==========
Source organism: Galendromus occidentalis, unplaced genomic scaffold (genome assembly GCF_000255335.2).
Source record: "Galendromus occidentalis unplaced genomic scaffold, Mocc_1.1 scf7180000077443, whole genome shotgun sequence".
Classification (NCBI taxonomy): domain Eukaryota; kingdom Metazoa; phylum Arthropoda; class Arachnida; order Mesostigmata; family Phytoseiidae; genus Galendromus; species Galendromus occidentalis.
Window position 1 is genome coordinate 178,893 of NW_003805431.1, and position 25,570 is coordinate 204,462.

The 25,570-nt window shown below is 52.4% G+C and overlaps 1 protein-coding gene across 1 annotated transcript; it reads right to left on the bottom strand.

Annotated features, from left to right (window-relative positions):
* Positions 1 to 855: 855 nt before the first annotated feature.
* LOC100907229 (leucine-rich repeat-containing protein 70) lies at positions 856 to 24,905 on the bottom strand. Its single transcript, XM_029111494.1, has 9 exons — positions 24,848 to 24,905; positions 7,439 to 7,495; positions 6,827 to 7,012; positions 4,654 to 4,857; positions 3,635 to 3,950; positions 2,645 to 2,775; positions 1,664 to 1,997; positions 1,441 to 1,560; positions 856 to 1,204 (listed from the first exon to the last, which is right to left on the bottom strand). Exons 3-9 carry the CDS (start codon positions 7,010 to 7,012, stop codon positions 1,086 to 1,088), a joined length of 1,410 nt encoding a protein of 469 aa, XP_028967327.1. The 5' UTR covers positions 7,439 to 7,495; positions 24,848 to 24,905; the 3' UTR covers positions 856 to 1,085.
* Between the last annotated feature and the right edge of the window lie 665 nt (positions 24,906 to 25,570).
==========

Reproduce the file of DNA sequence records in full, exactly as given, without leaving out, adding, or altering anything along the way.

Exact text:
Source organism: Galendromus occidentalis, unplaced genomic scaffold (genome assembly GCF_000255335.2).
Source record: "Galendromus occidentalis unplaced genomic scaffold, Mocc_1.1 scf7180000077443, whole genome shotgun sequence".
Classification (NCBI taxonomy): domain Eukaryota; kingdom Metazoa; phylum Arthropoda; class Arachnida; order Mesostigmata; family Phytoseiidae; genus Galendromus; species Galendromus occidentalis.
Window position 1 is genome coordinate 178,893 of NW_003805431.1, and position 25,570 is coordinate 204,462.

The 25,570-nt window shown below is 52.4% G+C and overlaps 1 protein-coding gene across 1 annotated transcript; it reads right to left on the bottom strand.

Annotated features, from left to right (window-relative positions):
* Positions 1 to 855: 855 nt before the first annotated feature.
* LOC100907229 (leucine-rich repeat-containing protein 70) lies at positions 856 to 24,905 on the bottom strand. Its single transcript, XM_029111494.1, has 9 exons — positions 24,848 to 24,905; positions 7,439 to 7,495; positions 6,827 to 7,012; positions 4,654 to 4,857; positions 3,635 to 3,950; positions 2,645 to 2,775; positions 1,664 to 1,997; positions 1,441 to 1,560; positions 856 to 1,204 (listed from the first exon to the last, which is right to left on the bottom strand). Exons 3-9 carry the CDS (start codon positions 7,010 to 7,012, stop codon positions 1,086 to 1,088), a joined length of 1,410 nt encoding a protein of 469 aa, XP_028967327.1. The 5' UTR covers positions 7,439 to 7,495; positions 24,848 to 24,905; the 3' UTR covers positions 856 to 1,085.
* Between the last annotated feature and the right edge of the window lie 665 nt (positions 24,906 to 25,570).